If the leader thinks s/he knows what needs to change and that everyone is aligned, ask: “How do you know your team knows what you want to do
; why don’t we ask them just to verify? If they all say what you expect them to say, a positive step towards getting what you want done will have been taken just by bringing it to the center of their attention. If it turns out that some or all of the team are not as aligned as expected, then remedial steps can be taken.”
Survey the leader’s top team and ask them each:
- To describe the current state, that is: how things are today.
- What really good things happen if we change and what really bad things happen if we do not?
- To describe how things would be in the future if their ideal changes were successfully implemented.
- What needs to be done in order to get from where things are today to where things would ideally be next?
- What will make it hard to do what needs to be done in order to get from today to the targeted next state?
Review results with the leader to bring him/her up to speed on the group’s data. Look for and discuss fully any points the leader finds confusing or surprising.
Convene an offsite with the leader and the leadership team to review collected data, reach consensus on each of the five topics, and decide what needs to be done. At the offsite, review survey responses one question at a time in the order above. Highlight responses that are the same or similar thereby indicating progress towards consensus. Guide the group to discuss the data until agreement is reached on how things are today, why things need to change, and how things would be if the desired change had been implemented.
Use the Change Framework to make the case for each Strategic Initiative.
The diagram in Figure-1 presents a convenient way to visualize and store the group’s consensus in a Change Framework diagram similar to that originally introduced by Richard Beckhard and Wendy Pritchard in Changing the Essence: The Art of Creating and Leading Fundamental Change in Organizations, Jossey-Bas Inc., San Francisco, 1992.
Fill out the Change Framework to make a clear and compelling case for each initiative. Iterate with the team until all members are crystal clear about each initiative.
If participants share their thinking openly, fully, and honestly they can go a long way towards achieving clarity and alignment. An effective leader then holds the results of these efforts and furthers their development, communicates progress to stakeholders, and assigns, aligns and drives resources in their pursuit.
Figure-2: Follow the above tips to build a clear and compelling case for the change driven by each initiative.
A well formulated initiative, using the Change Framework, tells a story about where things are, why they need to change, how things would be if the intended change occurred and what must be done to get from here to there. A well crafted change framework is rational, compelling, and flows smoothly from the present through to the future.
Follow the tips in Figure-2 to piece together the context and the story for each of the initiatives the organization must do next to stay on track to long-term growth and performance.
Figure-3: A classic looking list of initiatives from an executive off-site.
Many management offsites produce a list of initiatives, such as shown in Figure-3, after intense effort and exhilarating breakthroughs. A list without context, though, fails to reveal the motivation and importance behind each initiative and so makes it difficult to communicate or to muster the energy, resources, and commitment beyond the session needed to implement them.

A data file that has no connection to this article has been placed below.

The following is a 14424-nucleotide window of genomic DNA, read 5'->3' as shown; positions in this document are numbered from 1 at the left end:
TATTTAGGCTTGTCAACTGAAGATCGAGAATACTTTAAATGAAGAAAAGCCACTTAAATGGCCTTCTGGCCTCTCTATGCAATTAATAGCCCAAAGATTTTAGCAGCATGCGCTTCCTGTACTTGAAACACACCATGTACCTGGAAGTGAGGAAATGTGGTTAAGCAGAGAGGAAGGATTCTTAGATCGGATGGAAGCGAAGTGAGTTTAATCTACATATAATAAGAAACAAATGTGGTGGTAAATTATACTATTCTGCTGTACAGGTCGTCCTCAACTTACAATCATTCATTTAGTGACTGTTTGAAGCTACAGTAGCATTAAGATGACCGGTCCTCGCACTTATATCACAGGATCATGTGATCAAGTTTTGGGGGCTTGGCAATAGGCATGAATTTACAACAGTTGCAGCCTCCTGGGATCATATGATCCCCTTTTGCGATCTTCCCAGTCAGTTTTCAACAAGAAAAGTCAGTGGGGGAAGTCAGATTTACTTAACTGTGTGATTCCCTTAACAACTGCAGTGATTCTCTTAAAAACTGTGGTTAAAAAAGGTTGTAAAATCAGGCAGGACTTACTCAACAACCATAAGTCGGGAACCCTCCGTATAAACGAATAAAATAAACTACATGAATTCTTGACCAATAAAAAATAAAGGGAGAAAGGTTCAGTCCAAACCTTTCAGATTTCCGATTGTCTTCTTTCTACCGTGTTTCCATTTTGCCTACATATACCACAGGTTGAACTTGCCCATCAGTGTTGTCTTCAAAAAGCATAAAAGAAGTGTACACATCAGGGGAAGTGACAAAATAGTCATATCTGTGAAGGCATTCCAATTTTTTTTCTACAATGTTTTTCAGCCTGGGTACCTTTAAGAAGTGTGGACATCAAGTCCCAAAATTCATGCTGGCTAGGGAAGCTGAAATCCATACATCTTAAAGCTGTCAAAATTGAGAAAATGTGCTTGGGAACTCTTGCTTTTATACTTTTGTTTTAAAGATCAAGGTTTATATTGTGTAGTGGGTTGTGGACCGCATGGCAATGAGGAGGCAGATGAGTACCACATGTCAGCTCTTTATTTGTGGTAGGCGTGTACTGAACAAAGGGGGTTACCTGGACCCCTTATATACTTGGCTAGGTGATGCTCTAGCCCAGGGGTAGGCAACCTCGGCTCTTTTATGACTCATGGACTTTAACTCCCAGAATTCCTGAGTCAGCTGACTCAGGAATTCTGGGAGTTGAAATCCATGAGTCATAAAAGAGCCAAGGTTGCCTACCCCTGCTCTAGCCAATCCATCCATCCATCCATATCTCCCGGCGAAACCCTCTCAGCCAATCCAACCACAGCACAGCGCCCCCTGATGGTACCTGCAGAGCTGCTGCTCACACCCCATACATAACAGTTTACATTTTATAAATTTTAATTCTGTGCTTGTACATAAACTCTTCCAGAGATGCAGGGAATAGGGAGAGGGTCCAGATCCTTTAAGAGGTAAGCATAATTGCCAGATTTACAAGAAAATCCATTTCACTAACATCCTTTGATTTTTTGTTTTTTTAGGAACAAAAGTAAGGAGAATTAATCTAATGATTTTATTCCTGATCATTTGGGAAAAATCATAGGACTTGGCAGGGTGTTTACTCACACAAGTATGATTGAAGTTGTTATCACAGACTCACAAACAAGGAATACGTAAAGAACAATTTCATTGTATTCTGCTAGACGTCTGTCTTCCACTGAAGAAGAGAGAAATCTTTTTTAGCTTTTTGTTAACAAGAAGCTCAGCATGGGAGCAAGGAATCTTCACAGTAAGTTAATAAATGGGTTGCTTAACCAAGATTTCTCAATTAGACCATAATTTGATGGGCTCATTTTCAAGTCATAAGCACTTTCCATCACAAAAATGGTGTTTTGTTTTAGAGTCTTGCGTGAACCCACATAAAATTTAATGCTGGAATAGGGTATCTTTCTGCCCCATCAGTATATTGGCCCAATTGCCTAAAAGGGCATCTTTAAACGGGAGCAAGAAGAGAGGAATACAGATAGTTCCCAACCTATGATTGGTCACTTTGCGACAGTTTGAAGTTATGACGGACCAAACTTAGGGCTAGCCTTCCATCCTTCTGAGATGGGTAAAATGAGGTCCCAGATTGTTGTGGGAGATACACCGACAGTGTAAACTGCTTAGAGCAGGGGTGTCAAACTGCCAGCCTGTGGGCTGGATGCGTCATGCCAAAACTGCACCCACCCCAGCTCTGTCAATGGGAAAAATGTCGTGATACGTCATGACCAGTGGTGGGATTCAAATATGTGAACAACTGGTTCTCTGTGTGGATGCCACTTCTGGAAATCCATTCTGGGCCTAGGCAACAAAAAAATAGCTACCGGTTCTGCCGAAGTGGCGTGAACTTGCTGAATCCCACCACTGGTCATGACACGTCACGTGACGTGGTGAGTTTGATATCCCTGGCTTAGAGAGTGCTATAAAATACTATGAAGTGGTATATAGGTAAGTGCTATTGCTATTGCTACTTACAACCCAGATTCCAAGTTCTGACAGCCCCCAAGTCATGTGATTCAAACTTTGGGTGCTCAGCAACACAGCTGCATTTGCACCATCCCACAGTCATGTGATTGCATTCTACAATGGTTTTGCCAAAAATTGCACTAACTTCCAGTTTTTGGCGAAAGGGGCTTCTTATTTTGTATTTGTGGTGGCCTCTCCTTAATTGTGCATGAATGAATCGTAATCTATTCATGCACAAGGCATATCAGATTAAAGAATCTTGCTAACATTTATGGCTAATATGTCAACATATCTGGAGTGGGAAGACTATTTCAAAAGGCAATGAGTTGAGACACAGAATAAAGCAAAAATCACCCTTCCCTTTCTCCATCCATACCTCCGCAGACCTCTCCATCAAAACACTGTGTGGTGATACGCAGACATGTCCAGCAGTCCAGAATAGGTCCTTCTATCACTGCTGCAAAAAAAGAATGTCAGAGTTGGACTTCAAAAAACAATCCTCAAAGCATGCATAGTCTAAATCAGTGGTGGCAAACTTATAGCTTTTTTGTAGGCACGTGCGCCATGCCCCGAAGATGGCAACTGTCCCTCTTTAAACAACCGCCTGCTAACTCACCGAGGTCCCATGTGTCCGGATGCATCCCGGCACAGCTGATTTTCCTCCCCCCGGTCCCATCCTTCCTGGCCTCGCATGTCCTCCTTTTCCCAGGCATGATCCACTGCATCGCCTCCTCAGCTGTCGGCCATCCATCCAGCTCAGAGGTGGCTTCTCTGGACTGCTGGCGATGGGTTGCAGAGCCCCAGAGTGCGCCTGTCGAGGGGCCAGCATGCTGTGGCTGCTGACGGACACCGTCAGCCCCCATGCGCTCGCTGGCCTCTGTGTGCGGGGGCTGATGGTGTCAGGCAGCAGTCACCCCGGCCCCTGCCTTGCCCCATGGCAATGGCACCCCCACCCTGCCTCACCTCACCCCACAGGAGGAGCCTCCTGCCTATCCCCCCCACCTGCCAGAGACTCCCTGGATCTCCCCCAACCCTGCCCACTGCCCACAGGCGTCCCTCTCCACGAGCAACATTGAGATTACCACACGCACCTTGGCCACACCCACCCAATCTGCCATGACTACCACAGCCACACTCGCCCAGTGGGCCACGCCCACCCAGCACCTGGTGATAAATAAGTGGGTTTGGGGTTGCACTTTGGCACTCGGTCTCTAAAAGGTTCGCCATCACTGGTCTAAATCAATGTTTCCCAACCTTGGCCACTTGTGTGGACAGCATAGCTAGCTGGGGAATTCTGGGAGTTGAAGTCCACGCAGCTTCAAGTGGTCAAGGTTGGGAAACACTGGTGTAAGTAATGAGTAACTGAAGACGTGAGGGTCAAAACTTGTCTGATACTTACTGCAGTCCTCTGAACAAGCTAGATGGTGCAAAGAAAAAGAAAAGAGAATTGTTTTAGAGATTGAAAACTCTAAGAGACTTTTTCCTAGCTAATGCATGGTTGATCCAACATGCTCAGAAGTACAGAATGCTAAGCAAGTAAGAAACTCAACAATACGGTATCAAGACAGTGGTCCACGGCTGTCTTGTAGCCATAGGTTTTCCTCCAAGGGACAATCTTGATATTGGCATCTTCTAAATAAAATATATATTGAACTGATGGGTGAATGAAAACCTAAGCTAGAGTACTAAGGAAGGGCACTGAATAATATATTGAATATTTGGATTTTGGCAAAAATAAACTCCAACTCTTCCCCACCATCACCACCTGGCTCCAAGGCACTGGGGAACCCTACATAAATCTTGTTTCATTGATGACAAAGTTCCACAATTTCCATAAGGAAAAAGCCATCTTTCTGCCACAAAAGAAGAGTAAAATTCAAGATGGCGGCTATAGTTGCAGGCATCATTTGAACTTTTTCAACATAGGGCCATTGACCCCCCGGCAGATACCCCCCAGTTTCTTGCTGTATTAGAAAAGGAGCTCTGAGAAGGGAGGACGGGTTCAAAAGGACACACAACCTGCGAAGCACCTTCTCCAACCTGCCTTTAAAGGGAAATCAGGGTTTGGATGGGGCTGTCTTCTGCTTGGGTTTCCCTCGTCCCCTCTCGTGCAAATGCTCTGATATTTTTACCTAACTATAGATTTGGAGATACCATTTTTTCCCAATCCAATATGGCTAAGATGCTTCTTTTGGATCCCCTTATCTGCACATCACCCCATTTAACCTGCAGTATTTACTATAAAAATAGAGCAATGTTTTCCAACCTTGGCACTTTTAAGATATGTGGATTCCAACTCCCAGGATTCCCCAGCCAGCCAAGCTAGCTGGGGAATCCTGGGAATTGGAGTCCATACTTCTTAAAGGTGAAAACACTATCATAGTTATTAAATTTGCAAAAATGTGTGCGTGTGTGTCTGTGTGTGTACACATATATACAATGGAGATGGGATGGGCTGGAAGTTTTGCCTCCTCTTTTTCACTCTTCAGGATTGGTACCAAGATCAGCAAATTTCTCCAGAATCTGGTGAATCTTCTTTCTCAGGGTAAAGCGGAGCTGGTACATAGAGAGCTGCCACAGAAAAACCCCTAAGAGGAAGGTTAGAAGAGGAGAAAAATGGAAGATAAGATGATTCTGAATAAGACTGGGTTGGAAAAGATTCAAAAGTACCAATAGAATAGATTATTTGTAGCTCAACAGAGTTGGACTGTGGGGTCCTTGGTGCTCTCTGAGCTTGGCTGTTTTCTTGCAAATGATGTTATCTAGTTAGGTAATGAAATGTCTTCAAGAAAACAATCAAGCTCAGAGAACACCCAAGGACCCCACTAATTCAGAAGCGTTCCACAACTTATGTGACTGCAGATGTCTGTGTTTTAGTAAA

Using the Change Framework instead of a simple list helps but even still, far too often, the same initiatives are again listed at the next offsite with little if any progress since last time simply because no one was put in charge and resources never allocated to implement them.
Upon reaching agreement, the group may feel drained but good about what it has accomplished. It is important to make sure the group knows it has done great work and come a long way but there is still more important work to be done. Their effort may be for naught unless one more step is taken.
After the list of initiatives is developed and before ending the session the leader assigns each team member to:
Figure-4: Click on the figure to fill out and submit the Initiative-to-Action form for a Strategic Initiative.
- Take 20-minutes to fill out an Initiative-to-Action template using the link in Figure-4, for a specific initiative, preferably one the leader would like the team member to sponsor; and then to
- Lead the group in a brief discussion about the assigned initiative.
Each team member, in turn, briefs the group on their initiative using the filled out Initiative-to-Action form. As each speaks, the rest of the leadership team adopts the mindset of close adviser and on the same team as the one speaking. Their objective is to ensure that the key points from the group’s work are captured so that the best thinking of the group is at-hand and in mind as efforts to progress with the initiative proceed on the heels of the session.
Filling out and briefing the Initiative-to-Action form launches the governance process and gets a leadership team member into the role of the initiative’s executive sponsor and on-the-hook to make progress on behalf of the group. As such the team member becomes accountable to the group for progress on their initiative. Motivation and commitment soar and the odds of making progress go up as well. Over the ensuing performance period, the leader calls on each team member at some point to brief the group on how their initiative is progressing.
Example Change Framework:
Example Change Framework for an organization whose leaders decided to move from a functional to a cross-functional approach to client services.